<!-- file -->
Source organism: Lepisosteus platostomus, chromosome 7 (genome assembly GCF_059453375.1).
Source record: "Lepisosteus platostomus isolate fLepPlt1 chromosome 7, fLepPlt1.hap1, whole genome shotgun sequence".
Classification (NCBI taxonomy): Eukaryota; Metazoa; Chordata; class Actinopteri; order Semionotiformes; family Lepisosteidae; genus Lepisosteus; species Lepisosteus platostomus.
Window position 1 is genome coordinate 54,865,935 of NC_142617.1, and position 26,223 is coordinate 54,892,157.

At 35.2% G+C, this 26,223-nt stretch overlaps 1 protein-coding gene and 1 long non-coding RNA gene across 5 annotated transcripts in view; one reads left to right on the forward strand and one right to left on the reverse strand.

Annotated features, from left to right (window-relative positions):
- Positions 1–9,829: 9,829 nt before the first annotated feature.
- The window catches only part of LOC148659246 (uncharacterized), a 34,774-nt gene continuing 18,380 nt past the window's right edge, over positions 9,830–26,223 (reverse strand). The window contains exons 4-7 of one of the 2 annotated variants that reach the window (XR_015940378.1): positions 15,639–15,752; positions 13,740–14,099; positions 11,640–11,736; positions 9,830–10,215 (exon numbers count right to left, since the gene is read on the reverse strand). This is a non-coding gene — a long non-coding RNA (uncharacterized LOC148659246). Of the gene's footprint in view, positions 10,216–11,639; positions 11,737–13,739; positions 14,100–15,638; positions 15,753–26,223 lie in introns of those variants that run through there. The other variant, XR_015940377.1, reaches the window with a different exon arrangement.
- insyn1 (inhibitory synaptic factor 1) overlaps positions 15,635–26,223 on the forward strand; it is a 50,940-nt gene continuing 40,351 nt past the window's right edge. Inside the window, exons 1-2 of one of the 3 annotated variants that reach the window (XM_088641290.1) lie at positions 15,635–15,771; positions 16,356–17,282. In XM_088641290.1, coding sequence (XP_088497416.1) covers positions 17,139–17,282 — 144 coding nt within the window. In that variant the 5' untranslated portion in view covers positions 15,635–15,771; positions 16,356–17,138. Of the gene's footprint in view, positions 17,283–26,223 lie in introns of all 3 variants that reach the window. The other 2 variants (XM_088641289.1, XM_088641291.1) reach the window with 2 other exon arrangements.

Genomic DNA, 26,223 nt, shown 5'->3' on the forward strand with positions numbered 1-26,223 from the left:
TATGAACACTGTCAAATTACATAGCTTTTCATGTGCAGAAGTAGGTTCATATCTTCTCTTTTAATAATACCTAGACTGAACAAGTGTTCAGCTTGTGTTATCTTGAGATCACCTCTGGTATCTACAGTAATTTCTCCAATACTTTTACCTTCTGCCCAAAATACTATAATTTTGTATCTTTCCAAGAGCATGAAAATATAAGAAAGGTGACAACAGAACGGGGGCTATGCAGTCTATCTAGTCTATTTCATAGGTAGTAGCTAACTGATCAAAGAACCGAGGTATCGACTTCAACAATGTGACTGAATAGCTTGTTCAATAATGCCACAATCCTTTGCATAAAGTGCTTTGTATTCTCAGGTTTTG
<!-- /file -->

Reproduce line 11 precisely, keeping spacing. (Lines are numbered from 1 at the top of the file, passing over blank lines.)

TATGAACACTGTCAAATTACATAGCTTTTCATGTGCAGAAGTAGGTTCATATCTTCTCTTTTAATAATACCTAGACTGAACAAGTGTTCAGCTTGTGTTATCTTGAGATCACCTCTGGTATCTACAGTAATTTCTCCAATACTTTTACCTTCTGCCCAAAATACTATAATTTTGTATCTTTCCAAGAGCATGAAAATATAAGAAAGGTGACAACAGAACGGGGGCTATGCAGTCTATCTAGTCTATTTCATAGGTAGTAGCTAACTGATCAAAGAACCGAGGTATCGACTTCAACAATGTGACTGAATAGCTTGTTCAATAATGCCACAATCCTTTGCATAAAGTGCTTTGTATTCTCAGGTTTTG